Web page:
The Yellow Leaf review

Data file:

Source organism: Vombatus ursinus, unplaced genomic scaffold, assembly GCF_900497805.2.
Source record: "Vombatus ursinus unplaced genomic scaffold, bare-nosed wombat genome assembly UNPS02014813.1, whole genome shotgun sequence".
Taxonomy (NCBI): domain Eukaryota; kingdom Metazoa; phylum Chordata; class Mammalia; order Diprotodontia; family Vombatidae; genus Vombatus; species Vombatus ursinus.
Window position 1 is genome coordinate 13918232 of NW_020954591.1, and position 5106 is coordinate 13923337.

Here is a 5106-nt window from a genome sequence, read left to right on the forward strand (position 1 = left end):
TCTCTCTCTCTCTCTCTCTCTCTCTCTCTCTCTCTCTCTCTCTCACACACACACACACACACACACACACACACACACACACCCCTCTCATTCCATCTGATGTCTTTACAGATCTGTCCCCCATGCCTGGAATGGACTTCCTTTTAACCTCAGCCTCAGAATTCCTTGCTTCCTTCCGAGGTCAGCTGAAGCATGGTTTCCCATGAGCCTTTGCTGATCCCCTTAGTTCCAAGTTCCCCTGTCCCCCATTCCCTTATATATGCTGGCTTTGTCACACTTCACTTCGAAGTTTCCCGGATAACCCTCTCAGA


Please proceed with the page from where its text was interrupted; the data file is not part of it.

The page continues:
yellow-leaf-castLast night I had the welcome opportunity to attend Pioneer Theater Company’s production of “The Yellow Leaf,” a play based upon the landmark meeting of Lord Byron, Percy Shelley, Mary Wollstonecraft Godwin, Claire Clairmont, and John Polidori in Switzerland during the summer of 1816. The play was written by Charles Morey, the company’s artistic director, and derives its title from Lord Byron’s On This Day I Complete My Thirty-Sixth Year.  Turning phrases worthy of these giants of the literary salon is no small task, but Morey pulls it off with aplomb.  A well-appointed minimalist set is all that is necessary to present such larger than life characters.  Largest of these is Lord Byron,  who in his largesse is hosting the party at the Villa  Diodati.   Bjorn Thorstad fits into this large role rather well, prompting me to wonder if he is able to extract himself from the role as easily as he throws himself into it.   Thorstad employs the proper degree of physical and vocal affectations for the part, bringing Byron off the page and on to the stage.  His performance as an Englishman with a tremendous ego unimpeded by his limp reminded me of Hugh Laurie.  Shelley is a sensitive and sincere foil to the brazen Byron (though they have both fled from scandals in England), and Christopher Kelly plays him as such.  Ellen Adair is potent in the plum role of Mary Wollstonecraft Godwin (later Shelley), and Lena Hurt displays a tempestuous range of emotions that echoes the squalls of that summer in Switzerland.  Giorgio Litt has the thankless task of playing the hapless Dr. Polidori, but the play would not be complete without him.  Under the direction of Geoffrey Sherman these actors give a compelling view of the momentous events of that summer and beyond.


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